One problem is that Roxane Gay romanticizes working class people. The working class people here are miners, and they appear to love their job and even want the
Sep 25, 2020 marked it as to-read  ·  review of another edition
Shelves: arc
I received this ARC in exchange for an honest review. Thanks to the publishers and Netgalley.
Samantha W.
I enjoyed this.
Oct 14, 2020 rated it really liked it  ·  review of another edition
*I received a copy of this book from the publisher through NetGalley.

On the surface this is a touching story about families and rising above through adversity, but really it is so much more. There is a lot of discussion about class, specifically the disparity between the working class and the wealthy, and how the working class can often be dehumanized. I loved the story as it progressed and how it told two timelines involving some of the same members of one family. The art style and colors used
J.D. DeHart
Oct 15, 2020 rated it it was amazing
The Sacrifice of Darkness is a beautiful, haunting, and atmospheric graphic novel. It’s a wonderful example of visual storytelling and the adaptation of ideas to image and text.

Highly recommended as an example of the literary work and possibilities of this medium.
Sep 29, 2020 rated it liked it  ·  review of another edition
Shelves: arc, graphic-novels

I think there’s a collection of love stories at the core of this one. Love of parents for children, of people for purpose, of human for light. I liked the way Hiram and Mara’s “before”s were interwoven with Joshua and Claire’s “After”, how they both had a distinctive colour scheme and feeling to them - also in line with the event that separates their before and after, that is? the disappearance of the sun.

I did feel like I missed some depth to the characters, particularly to Claire. Beside
Kristen Shaw
Oct 10, 2020 rated it really liked it
This a beautifully illustrated, poignant story.
The story begins with a tragic event that causes the sun to disappear. That in itself is a powerful premise that immediately pulled me in. In this new, sunless world, people adapt, but the family of the man considered responsible for the event bear the brunt of the townspeople's anger throughout the years. A good portion of the book explores how the community responds and their efforts to bring light back to the world.
At its heart, however, this b
Sep 24, 2020 rated it really liked it  ·  review of another edition
This story is unique  in a lot of ways. At the beginning it shows a miner Hiram Highwater breaking down from the greed of the company working the miners and he drives his plane into the sun causing the sun to go out for everyone. The town was forced to use lanterns to bring light to the town to bring back some normalcy of night and day and basically to be able to see, with the light going out this also caused the town to be cold. This brought out a lot of resentment towards Hiram's wife Mara and ...more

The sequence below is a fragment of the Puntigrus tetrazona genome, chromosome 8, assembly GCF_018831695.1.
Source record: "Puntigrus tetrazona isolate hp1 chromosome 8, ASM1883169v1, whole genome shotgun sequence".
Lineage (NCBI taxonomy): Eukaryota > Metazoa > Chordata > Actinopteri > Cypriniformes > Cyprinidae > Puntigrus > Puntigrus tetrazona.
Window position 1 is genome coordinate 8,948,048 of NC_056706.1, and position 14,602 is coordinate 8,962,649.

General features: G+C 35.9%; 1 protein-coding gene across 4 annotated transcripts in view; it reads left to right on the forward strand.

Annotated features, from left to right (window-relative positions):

Aug 27, 2020 rated it really liked it
I have enjoyed reading works by Roxane Gay before. However, I was unfamiliar with her short story "We are the Sacrifice of Darkness," so I didn't have any notion of the plot before reading this. The story began in a confusing manner for me: a miner who took a starship into the sun, and it was extinguished. The town (and one assumes the world) was put into eternal darkness. That part of the story is not visited in great depth-- the novel jumps back and forth between the father and the son as well ...more
Charlotte Jones
*Disclaimer: I received this book for free from NetGalley in exchange for an honest review.

I have never read any of Roxanne Gay’s work so this graphic novel adaptation of one of her stories felt like an easier way in than her non-fiction, which I know tackles a lot of tough topics.

The story was interesting and followed two sets of characters, some ‘before’ and some ‘after’. The world building was a bit confusing at points because although this could be classed as sci-fi/fantasy or at least specu
Nov 07, 2020 rated it really liked it
The Sacrifice of Darkness is a graphic novel written by Roxane Gay and Tracy Lynne Oliver. It is a story about how one day a miner takes a vehicle to the sun and it goes out. The story then splits between before and after. It is a story of a family that is founded from deep love and finds a way to survive and fix past mistakes. This is a beautiful message of making friends with those who are not like you, those who other dislike, and the power of love.